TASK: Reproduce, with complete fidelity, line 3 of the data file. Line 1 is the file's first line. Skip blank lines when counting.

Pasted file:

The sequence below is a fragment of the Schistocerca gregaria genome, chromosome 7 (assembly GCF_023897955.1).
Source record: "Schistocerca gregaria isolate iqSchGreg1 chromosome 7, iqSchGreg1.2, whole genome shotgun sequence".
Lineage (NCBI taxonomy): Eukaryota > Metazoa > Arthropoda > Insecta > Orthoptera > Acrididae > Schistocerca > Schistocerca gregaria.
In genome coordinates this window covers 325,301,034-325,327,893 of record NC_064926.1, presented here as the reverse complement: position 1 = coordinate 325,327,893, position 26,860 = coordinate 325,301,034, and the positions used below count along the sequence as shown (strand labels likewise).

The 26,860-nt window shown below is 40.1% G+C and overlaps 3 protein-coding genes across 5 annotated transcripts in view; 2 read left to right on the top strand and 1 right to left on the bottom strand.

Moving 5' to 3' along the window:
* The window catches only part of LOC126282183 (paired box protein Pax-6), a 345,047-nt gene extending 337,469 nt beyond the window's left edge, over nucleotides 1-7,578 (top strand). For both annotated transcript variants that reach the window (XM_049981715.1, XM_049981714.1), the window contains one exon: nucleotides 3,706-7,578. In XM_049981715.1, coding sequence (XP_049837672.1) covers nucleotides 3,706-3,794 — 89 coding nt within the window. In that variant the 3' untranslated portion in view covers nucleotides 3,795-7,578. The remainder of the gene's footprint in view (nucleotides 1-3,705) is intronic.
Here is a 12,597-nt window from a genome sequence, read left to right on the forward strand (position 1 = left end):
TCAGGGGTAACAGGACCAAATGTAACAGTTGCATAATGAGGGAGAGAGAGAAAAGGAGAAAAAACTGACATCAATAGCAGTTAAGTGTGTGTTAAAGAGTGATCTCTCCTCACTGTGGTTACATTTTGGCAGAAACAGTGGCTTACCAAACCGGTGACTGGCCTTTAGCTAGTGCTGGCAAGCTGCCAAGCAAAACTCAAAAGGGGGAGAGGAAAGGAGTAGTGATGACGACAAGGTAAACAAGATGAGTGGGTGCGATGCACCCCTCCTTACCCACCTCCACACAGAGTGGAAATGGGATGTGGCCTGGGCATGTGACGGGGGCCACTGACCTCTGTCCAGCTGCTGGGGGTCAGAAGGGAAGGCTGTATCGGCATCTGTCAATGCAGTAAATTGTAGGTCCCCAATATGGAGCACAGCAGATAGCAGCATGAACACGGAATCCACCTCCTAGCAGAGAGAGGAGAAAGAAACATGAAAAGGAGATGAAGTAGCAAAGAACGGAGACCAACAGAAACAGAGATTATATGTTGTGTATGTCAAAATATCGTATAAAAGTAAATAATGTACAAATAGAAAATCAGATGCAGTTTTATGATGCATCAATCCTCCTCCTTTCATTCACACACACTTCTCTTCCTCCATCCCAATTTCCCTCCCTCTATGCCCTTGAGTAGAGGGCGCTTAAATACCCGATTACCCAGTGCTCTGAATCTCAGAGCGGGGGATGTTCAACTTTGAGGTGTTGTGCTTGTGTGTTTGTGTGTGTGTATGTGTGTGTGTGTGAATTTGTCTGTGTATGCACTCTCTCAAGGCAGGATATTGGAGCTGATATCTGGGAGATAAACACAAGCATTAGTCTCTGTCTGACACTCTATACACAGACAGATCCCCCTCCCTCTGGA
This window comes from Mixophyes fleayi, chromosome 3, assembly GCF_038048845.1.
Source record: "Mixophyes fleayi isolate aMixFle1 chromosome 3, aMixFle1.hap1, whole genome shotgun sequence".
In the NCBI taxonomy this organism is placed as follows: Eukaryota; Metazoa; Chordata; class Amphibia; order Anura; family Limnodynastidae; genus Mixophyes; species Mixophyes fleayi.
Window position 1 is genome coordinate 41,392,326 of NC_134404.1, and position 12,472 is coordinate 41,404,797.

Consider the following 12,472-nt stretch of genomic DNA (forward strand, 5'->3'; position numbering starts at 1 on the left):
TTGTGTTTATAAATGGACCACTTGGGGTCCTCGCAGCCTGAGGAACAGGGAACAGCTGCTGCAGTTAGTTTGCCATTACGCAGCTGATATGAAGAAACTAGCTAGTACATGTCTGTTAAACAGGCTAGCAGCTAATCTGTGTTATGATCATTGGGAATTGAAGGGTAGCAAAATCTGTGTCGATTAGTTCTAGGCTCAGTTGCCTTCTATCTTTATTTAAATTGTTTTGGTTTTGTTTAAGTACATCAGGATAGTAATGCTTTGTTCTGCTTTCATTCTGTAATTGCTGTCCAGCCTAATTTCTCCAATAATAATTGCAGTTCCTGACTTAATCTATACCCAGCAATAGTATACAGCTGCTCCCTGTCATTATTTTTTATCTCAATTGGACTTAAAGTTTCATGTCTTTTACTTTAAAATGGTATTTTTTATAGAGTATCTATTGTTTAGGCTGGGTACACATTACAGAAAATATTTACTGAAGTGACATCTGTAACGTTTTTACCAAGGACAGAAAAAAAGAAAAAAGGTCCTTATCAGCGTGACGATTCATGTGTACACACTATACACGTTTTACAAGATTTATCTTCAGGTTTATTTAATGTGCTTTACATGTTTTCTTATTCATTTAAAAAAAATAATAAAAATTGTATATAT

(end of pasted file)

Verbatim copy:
Lineage (NCBI taxonomy): Eukaryota > Metazoa > Arthropoda > Insecta > Orthoptera > Acrididae > Schistocerca > Schistocerca gregaria.